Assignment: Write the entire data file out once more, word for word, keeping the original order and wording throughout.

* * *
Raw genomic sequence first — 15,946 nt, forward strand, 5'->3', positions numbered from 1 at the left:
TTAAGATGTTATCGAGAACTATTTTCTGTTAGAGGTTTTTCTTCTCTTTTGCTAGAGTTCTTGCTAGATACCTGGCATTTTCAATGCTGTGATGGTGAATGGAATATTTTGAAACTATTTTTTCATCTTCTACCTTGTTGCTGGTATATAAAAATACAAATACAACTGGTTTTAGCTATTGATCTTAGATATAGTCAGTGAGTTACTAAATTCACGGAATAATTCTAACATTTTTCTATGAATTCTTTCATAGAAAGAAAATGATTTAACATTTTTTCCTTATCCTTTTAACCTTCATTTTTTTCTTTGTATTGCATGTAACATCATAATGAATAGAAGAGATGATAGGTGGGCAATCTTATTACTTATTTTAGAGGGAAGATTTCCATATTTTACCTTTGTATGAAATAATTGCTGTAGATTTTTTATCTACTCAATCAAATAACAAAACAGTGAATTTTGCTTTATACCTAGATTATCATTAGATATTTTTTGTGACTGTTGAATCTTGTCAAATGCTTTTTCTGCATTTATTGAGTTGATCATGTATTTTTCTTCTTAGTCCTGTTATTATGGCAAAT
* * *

Raw genomic sequence first — 15,946 nt, forward strand, 5'->3', positions numbered from 1 at the left:
TTAAGATGTTATCGAGAACTATTTTCTGTTAGAGGTTTTTCTTCTCTTTTGCTAGAGTTCTTGCTAGATACCTGGCATTTTCAATGCTGTGATGGTGAATGGAATATTTTGAAACTATTTTTTCATCTTCTACCTTGTTGCTGGTATATAAAAATACAAATACAACTGGTTTTAGCTATTGATCTTAGATATAGTCAGTGAGTTACTAAATTCACGGAATAATTCTAACATTTTTCTATGAATTCTTTCATAGAAAGAAAATGATTTAACATTTTTTCCTTATCCTTTTAACCTTCATTTTTTTCTTTGTATTGCATGTAACATCATAATGAATAGAAGAGATGATAGGTGGGCAATCTTATTACTTATTTTAGAGGGAAGATTTCCATATTTTACCTTTGTATGAAATAATTGCTGTAGATTTTTTATCTACTCAATCAAATAACAAAACAGTGAATTTTGCTTTATACCTAGATTATCATTAGATATTTTTTGTGACTGTTGAATCTTGTCAAATGCTTTTTCTGCATTTATTGAGTTGATCATGTATTTTTCTTCTTAGTCCTGTTATTATGGCAAAT